I dug and I mulched...
Autumn Dogwood Leaves
The autumn gardening song, heard over the water race where the head gardener has been lurking (and singing to herself) - 'I dug and I mulched, and I dug and I mulched - and I dug and I mulched myself sore....'
Sunday 8th May
The song continues:
'I dug and I mulched until it got dark, then I couldn't dig and mulch any more...'
That was yesterday afternoon, when I lost track of time and temperature (though it was autumn mild), and further expanded the Willow Tree Garden. I felt tired but I just kept going. A lot of the straw mulch is down, and today when it stops raining I'm going to remodel the planting scheme. Two roses huddling completely underneath a Yellow Wave flax (guess which plant has overgrown its garden location!) are coming out (hmm...) and taking the front row of the extension. Sun, fresh air circulating, and space to breathe are now promised The Nun and Sexy Rexy - an interesting rose pair, and I promise I didn't make their names up!
And it will stop raining - I know it will. Puppy and I have already checked out the early morning rain-garden - more autumn leaves are dropping, leaving carpets of gold and red on the grass and the driveway. The ginkgo leaves are the colour of pale straw - the colour I'd like to paint the house. The Japanese blossom trees spreading out in the pond are spectacularly fiery in orange and red when viewed from the upstairs balcony. Yet close-up a single leaf looks quite dull. Ha! I've worked it out - it's the overall effect of autumn colour which gives the illusion of richness. Plus the droopy light, and the decreasing temperatures (the heart-and-body-warming fire flame colours).
The Stables Garden in Autumn
My rooster still dislikes me - this morning I spotted him from the upstairs balcony, called out in my sweetest voice to 'Buzz off' and he ran away instantly as if his tail was on fire. This 'remote control' of rooster has impressed some visiting Australians, who now think I am a chicken wrangler. Hee hee...
Today's Garden Plans
Back to today's plans. I hope to do some serious rose moving. I hope to also dig out more daisies and variegated pelargoniums and get them safely tucked into little pots on the glass-house shelf. I have five hebes (Wiri Charm) to plant in the Hump. What else? It's time to mulch the Driveway Garden - the first Moosey Garden to be put to bed for winter. And rake up the leaves from the pond paddock cherry trees. I'll put them with the fallen oak leaves in big plastic rubbish bags and see if I can make some leaf-mould.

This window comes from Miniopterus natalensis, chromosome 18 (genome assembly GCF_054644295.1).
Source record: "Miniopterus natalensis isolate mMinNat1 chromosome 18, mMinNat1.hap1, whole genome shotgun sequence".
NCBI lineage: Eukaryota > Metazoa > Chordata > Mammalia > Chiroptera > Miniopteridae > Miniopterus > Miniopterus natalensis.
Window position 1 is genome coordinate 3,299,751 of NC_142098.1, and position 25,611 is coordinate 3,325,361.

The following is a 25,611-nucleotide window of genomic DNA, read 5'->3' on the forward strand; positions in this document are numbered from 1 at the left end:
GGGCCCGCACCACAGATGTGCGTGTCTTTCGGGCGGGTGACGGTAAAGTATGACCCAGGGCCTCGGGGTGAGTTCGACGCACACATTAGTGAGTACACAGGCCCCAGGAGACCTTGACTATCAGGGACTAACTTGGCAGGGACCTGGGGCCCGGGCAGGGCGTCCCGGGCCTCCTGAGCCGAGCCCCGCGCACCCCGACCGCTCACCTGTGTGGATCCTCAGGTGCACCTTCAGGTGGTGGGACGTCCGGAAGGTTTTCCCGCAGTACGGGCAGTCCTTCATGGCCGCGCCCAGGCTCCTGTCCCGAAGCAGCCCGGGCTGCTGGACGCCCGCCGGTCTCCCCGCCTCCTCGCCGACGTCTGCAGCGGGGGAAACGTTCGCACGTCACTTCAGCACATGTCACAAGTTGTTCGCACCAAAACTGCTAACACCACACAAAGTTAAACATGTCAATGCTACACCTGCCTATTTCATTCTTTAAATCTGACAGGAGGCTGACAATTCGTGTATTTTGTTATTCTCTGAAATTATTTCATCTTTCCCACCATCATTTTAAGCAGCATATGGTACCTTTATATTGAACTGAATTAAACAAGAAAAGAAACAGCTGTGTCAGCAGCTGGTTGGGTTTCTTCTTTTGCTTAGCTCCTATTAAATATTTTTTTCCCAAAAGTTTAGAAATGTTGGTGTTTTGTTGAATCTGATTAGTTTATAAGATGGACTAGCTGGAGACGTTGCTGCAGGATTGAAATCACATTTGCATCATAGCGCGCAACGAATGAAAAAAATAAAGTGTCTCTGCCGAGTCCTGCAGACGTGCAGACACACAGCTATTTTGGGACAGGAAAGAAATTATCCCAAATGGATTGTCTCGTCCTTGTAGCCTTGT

Ha! I have energy to burn. Aargh! Burn! Don't remind me!
Yellow Autumn Daisy
We've been to the mountains for a special Mothers Day drive! Happy Mothers Day to all other mothers. On behalf of all gardening mothers I am now going outside in the cold, late afternoon to shift roses. As one does...
Monday 9th May
The weather was foul (about seven degrees) and I braved the wind chill to shift those roses for gardening mothers! I decided, however, to leave Sexy Rexy where he was - another pink rose (with a label!) called Madam President got shifted to be next to The Nun - much more appropriate. Loads of wet ash from the fire and mulch were dumped in - and now the new model Willow Tree Garden is done. I also shifted a low growing rhododendron out to the new grass line. Hope the roses like their new airy position here!
A Little Light Gardening?
Today might be a bit light on the gardening. I have to go in to work soon, and have scrubbed and cleaned my hands and fingernails - they should technically stay that way. Hmm... The ginger kitten Smoocher has gone back to the vet this morning - further diagnosis is needed. I feel very powerless when one of the animals is sick - and Tiger his kitten-sister seems to miss him.
- First Frost :
- I don't take many pictures of the plants in the frost. The roses don't seem to mind very much, though.
First 'proper' frost this morning - delightfully light and crunchy! Oops - wonder if the pelargoniums and daisies I forgot to dig out yesterday are still surviving? Hope so.
The first frost is always a sobering sign. It will soon be time to take the approaching winter seriously. Brr...
Thursday 12th May
Oops. This wasn't exactly how my second gardening week in May was supposed to be - another three gorgeously mild and sunny days spent at work earning dollars. However, today at approximately 1 pm I will be ready to re-launch and re-invent myself. Please let the weather hold! And please let me instantly find enough things to do (I'm sure I will).